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Reviewed by:
  • Reflections on Native-Newcomer Relations: Selected Essays
  • Bonita Lawrence (bio)
J.R. Miller . Reflections on Native-Newcomer Relations: Selected EssaysUniversity of Toronto Press.304. $37.45

With these essays, J.R. Miller continues in his tradition of providing clear and detailed historical research. This collection spans nearly two decades of his work, including historiography, methodology, and policy.

It is in the area of Indian policy that Miller has always been at his best, and the essays in the policy section certainly complement his earlier work. And yet it is the essays where he attempts to break newer ground as a historian - through the use of oral history, complemented by photographs, for example, or in attempts to trace Native agency against assimilationist policies - that are most exciting in this collection.

It is, however, in the area of methodology, with the question of which side of the story is being told, and by whom, that this book enters difficult ground. Miller emphasizes throughout that his field is 'Native-Newcomer' relations, rather than 'Native studies,' and yet the distinction is somewhat facile. Miller may focus on Canadian government policy, yet he also includes his perspectives and opinions on Native responses to those policies. As a well-known historian, his voice is considered authoritative. People turn to Miller when they want to 'know about Indians.'

With this in mind, the most problematic aspect of this book is the manner in which Miller 'throws down the gauntlet,' not only against those who would suggest that Native communities should have a say in what is written about them, but towards the question of who should write about Native peoples. In the introduction, he pre-formulates his defence, asserting that 'academic freedom' cannot survive if no authoritative 'truth' [End Page 180] exists. The indisputable truth, according to Miller, will out, it must not be 'censored,' no matter what the consequences to embattled communities. And who it is that tells the story does not matter-as human beings, nothing human is beyond our experience, and therefore, outside of culturally sensitive material, any capable scholar is entitled to write about Native people.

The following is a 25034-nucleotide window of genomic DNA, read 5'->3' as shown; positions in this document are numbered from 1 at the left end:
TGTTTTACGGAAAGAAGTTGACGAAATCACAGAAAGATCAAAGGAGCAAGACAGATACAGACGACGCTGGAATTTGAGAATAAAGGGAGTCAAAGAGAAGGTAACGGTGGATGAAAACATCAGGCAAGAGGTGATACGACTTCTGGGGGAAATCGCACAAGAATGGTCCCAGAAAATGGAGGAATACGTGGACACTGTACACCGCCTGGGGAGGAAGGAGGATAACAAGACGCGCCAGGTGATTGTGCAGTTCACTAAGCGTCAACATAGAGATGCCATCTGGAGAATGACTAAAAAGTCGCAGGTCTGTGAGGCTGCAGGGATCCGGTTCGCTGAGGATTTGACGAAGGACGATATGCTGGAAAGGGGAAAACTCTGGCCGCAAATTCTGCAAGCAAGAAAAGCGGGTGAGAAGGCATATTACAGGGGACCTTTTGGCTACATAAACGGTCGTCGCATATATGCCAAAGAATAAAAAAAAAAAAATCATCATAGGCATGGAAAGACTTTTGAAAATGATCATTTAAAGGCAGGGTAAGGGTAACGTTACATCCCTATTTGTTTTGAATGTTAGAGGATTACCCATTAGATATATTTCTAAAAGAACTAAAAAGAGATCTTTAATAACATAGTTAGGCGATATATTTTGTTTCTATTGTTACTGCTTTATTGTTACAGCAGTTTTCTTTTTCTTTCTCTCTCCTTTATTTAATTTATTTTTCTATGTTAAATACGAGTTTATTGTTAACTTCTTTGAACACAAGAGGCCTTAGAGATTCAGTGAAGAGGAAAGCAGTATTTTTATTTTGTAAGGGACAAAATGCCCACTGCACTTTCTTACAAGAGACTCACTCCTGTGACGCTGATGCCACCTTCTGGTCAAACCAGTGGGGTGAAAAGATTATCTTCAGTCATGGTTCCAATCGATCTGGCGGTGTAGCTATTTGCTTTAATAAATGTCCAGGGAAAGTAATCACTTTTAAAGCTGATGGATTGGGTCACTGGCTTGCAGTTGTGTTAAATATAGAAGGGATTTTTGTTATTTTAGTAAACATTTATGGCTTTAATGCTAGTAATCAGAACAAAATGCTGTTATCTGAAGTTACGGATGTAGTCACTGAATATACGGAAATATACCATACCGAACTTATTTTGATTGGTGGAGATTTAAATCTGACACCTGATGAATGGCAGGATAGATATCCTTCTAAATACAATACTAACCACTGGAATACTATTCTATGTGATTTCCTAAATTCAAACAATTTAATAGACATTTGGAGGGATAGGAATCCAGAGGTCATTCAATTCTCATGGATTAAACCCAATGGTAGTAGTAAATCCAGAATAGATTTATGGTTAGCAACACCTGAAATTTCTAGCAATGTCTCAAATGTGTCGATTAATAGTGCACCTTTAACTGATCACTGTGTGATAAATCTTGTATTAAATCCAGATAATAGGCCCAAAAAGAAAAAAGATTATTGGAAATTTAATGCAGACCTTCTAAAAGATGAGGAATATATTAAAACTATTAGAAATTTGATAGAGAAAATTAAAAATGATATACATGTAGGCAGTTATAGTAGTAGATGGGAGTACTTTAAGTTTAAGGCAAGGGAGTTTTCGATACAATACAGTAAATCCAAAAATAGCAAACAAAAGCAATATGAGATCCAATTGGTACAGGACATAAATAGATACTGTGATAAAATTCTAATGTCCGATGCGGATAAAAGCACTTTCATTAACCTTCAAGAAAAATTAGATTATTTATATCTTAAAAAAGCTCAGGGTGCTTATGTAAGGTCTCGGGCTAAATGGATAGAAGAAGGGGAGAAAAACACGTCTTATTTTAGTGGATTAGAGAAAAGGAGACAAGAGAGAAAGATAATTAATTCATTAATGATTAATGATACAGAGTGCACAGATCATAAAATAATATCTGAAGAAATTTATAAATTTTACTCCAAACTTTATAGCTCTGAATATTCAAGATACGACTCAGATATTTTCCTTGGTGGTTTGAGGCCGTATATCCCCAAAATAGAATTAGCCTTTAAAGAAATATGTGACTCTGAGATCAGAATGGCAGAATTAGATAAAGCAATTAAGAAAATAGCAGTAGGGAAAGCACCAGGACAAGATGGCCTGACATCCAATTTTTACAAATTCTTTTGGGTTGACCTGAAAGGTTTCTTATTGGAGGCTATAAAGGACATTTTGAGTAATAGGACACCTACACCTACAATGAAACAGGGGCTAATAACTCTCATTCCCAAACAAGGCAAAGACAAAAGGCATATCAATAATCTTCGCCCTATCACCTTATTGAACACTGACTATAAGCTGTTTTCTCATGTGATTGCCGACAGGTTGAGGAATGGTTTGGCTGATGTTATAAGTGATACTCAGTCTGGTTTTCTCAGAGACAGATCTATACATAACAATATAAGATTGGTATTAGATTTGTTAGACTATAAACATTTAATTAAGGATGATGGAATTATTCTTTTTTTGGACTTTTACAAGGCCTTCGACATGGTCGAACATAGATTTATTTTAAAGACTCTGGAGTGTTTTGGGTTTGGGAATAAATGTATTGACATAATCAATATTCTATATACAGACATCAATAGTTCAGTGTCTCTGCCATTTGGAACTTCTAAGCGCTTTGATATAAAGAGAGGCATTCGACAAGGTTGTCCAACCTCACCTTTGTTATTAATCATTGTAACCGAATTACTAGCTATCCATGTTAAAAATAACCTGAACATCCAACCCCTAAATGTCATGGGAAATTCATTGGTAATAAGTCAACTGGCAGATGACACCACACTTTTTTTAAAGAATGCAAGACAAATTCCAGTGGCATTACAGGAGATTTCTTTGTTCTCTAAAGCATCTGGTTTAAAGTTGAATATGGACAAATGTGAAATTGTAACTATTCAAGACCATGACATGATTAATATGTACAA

As a sociologist, I find the authoritative manner in which most historians make 'truth' claims troubling. Despite at least a decade of post-structuralist and postcolonial theory that has effectively challenged master narratives of absolute 'truth,' the academic freedom of sociology departments remains intact! Moreover, as scholars from the margins, it is clear to us that while histories of invasions and colonization may be described somewhat authoritatively from the perspective of colonial policy - and even then, arguments arise as to how to interpret those histories in more nuanced ways, to take the multiple positionings of colonizers into account - nothing is so clear from the 'other side' of the picture. When taking into account the effects of colonialism on peoples whose identities, histories, and nations have been subjected to multiple episodes of forcible shattering and remoulding in highly distinct ways, it is clear that no singular 'truth' can represent that other side of the coin. Most scholars who have experienced colonialism are only too clear that there are multiple and highly nuanced stories which must be told to weave truths together - and that it is crucial that those who interpret those stories have a strong awareness of what it means to be colonized in contemporary society. Non-Natives have a role to play, as allies. But to assert their right to speak authoritatively and to trump voices from Native communities amounts to what Vine Deloria Jr has called a 'struggle for academic turf,' and should be recognized as such.

It appears that, for Miller, at some point Native peoples stopped being nations and became 'racial minorities' to be patronized and 'helped.' For Indigenous America, newcomer stories are only one small part of a much larger picture, and nations have a right to tell their own stories. However, at present, Indigenous nationhood remains denied, and contemporary academics have an immense power to (mis)represent colonized peoples. To dismiss Native communities' concerns about research and representation as 'censorship' is to trivialize the reality of what it means to exist at the edge of extinction. For a scholar...

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Additional Information

ISSN
1712-5278
Print ISSN
0042-0247
Pages
pp. 180-181
Launched on MUSE
2006-02-10
Open Access
No
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